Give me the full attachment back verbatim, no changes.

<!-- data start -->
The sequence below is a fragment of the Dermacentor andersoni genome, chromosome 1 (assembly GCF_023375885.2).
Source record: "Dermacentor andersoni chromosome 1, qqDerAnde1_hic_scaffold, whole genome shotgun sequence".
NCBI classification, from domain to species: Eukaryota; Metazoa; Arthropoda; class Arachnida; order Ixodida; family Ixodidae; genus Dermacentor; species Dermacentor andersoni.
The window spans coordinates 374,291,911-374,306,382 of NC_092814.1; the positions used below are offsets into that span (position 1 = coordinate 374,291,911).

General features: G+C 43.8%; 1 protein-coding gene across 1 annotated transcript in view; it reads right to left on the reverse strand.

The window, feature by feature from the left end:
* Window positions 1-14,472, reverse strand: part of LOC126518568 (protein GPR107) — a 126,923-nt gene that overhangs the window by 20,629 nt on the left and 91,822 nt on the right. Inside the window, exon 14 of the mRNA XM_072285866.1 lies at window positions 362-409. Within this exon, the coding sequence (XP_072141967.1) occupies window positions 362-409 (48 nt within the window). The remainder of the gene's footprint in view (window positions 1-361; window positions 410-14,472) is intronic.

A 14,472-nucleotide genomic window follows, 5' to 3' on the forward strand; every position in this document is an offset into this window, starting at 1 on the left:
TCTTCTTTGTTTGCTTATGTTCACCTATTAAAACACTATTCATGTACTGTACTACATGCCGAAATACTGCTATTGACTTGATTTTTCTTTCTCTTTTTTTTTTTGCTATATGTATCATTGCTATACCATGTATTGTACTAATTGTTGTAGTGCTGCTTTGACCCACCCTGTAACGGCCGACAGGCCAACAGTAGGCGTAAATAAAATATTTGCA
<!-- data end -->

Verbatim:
The sequence below is a fragment of the Dermacentor andersoni genome, chromosome 1 (assembly GCF_023375885.2).
Source record: "Dermacentor andersoni chromosome 1, qqDerAnde1_hic_scaffold, whole genome shotgun sequence".
NCBI classification, from domain to species: Eukaryota; Metazoa; Arthropoda; class Arachnida; order Ixodida; family Ixodidae; genus Dermacentor; species Dermacentor andersoni.
The window spans coordinates 374,291,911-374,306,382 of NC_092814.1; the positions used below are offsets into that span (position 1 = coordinate 374,291,911).

General features: G+C 43.8%; 1 protein-coding gene across 1 annotated transcript in view; it reads right to left on the reverse strand.

The window, feature by feature from the left end:
* Window positions 1-14,472, reverse strand: part of LOC126518568 (protein GPR107) — a 126,923-nt gene that overhangs the window by 20,629 nt on the left and 91,822 nt on the right. Inside the window, exon 14 of the mRNA XM_072285866.1 lies at window positions 362-409. Within this exon, the coding sequence (XP_072141967.1) occupies window positions 362-409 (48 nt within the window). The remainder of the gene's footprint in view (window positions 1-361; window positions 410-14,472) is intronic.

A 14,472-nucleotide genomic window follows, 5' to 3' on the forward strand; every position in this document is an offset into this window, starting at 1 on the left:
TCTTCTTTGTTTGCTTATGTTCACCTATTAAAACACTATTCATGTACTGTACTACATGCCGAAATACTGCTATTGACTTGATTTTTCTTTCTCTTTTTTTTTTTGCTATATGTATCATTGCTATACCATGTATTGTACTAATTGTTGTAGTGCTGCTTTGACCCACCCTGTAACGGCCGACAGGCCAACAGTAGGCGTAAATAAAATATTTGCA